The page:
|$97,000 or Less||$0.00||$164.90|
|$97,001 to $402,999||$362.60||$527.50|
|$403,000 or More||$395.60||$560.50|
|File Separate Tax Return from Spouse||Monthly Adjustment||2023 Immunosuppressive Drug Premium|
|$97,000 or Less||$0.00||$97.10|
|$97,001 to $402,999||$356.00||$453.10|
|$403,000 or More||$388.40||$485.50|
Medicare Advantage and Part D
For other types of Medicare coverage, like Medicare Part C and D, there’s not as much news. This is because both are offered by private insurance companies (though plans are approved by CMS), meaning costs can differ from plan to plan. That said, CMS announced their projections for 2023 Part D costs earlier this year. They projected an average drop of around 1.8 percent for plan premiums, with a slight increase for average copays and deductibles.
Medicare Part D also has a premium IRMAA similar to Part B. This adjustment is paid on top of the specific plan’s premium, so we can only give you the adjustment.
|File Individual Tax Return||File Joint Tax Return||Monthly Adjustment|
|$97,000 or Less||$194,000 or Less||$0.00|
|$97,001 to $123,000||$194,001 to $246,000||$12.20|
|$123,001 to $153,000||$246,001 to $306,000||$31.50|
|$153,001 to $183,000||$306,001 to $366,000||$50.70|
|$183,001 to $499,999||$366,001 to $749,999||$70.00|
|$500,000 or More||$750,000 or More||$76.40|
On September 29, 2022, CMS released their projected average premiums for Medicare Advantage plans in 2023. For 2023, CMS revealed that the projected average of Part C plan premiums will drop 8 percent from 2022, from $19.52 to an even $18. They also announced that internal data projects Medicare Advantage enrollments to climb to 31.8 million beneficiaries. This breaks the previous record number of beneficiaries, 29.5 million.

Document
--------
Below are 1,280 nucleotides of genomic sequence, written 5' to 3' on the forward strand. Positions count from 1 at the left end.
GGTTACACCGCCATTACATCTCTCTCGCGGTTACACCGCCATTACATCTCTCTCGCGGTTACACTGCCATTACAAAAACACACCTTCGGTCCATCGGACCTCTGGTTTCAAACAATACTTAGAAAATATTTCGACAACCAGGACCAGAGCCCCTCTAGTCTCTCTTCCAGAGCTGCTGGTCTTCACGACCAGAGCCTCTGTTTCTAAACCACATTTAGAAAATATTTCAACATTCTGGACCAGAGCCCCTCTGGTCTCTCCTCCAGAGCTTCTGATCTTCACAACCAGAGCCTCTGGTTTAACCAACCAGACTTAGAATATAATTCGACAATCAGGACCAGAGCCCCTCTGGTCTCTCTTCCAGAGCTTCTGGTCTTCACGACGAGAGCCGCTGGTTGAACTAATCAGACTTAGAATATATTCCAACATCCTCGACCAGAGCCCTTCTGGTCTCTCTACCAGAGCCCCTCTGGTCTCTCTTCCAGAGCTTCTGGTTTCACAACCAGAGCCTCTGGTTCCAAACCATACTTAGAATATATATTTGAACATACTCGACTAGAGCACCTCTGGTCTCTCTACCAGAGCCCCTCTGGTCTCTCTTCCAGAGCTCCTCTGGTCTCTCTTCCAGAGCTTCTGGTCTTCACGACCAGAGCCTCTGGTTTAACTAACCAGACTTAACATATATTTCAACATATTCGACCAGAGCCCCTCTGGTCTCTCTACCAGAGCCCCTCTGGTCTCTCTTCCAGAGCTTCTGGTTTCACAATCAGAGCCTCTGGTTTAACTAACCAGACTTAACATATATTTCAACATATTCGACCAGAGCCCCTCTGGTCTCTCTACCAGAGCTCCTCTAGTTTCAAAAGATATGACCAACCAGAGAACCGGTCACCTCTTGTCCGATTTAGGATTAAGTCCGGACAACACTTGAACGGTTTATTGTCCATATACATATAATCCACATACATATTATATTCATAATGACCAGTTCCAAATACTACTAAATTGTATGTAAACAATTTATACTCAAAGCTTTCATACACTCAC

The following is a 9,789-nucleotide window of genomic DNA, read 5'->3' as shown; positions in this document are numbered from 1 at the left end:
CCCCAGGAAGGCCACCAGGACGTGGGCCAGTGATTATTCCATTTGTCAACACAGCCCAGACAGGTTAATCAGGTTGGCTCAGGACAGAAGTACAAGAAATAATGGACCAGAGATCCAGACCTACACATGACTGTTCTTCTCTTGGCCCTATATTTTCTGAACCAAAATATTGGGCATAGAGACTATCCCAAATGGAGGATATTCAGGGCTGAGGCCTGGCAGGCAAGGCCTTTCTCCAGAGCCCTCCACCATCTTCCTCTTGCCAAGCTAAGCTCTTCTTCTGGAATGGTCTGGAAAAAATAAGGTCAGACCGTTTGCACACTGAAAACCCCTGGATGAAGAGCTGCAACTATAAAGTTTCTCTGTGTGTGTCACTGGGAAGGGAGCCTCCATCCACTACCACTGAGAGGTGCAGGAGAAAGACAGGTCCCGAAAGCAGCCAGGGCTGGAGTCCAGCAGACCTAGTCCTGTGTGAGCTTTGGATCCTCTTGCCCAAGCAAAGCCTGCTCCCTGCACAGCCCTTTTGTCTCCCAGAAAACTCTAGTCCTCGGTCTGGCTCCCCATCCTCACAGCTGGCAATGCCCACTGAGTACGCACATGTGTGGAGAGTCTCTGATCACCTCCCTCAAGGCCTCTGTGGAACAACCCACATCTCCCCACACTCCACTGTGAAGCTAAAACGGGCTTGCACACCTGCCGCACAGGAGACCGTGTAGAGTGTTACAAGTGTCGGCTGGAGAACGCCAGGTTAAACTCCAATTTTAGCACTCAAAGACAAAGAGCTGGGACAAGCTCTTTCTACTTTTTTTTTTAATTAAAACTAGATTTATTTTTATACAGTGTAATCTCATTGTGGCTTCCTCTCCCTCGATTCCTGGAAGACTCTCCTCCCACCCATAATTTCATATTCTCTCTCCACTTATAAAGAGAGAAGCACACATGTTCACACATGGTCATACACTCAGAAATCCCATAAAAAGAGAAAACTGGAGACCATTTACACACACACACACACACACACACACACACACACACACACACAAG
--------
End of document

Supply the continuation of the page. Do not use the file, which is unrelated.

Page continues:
● ● ●
While we can expect expenses to go up in line with the cost of living each year, CMS’ announcements for Original Medicare’s costs have bucked the trend of the last few years. Where there isn’t an outright decrease in costs, there have been only moderate increases. Considering that we may see another historically large COLA, it may mean more money in beneficiaries’ pockets and less that they need to spend for the medical care that they need and deserve. Knowing these costs, you have the tools to make a more informed decision during AEP and beyond.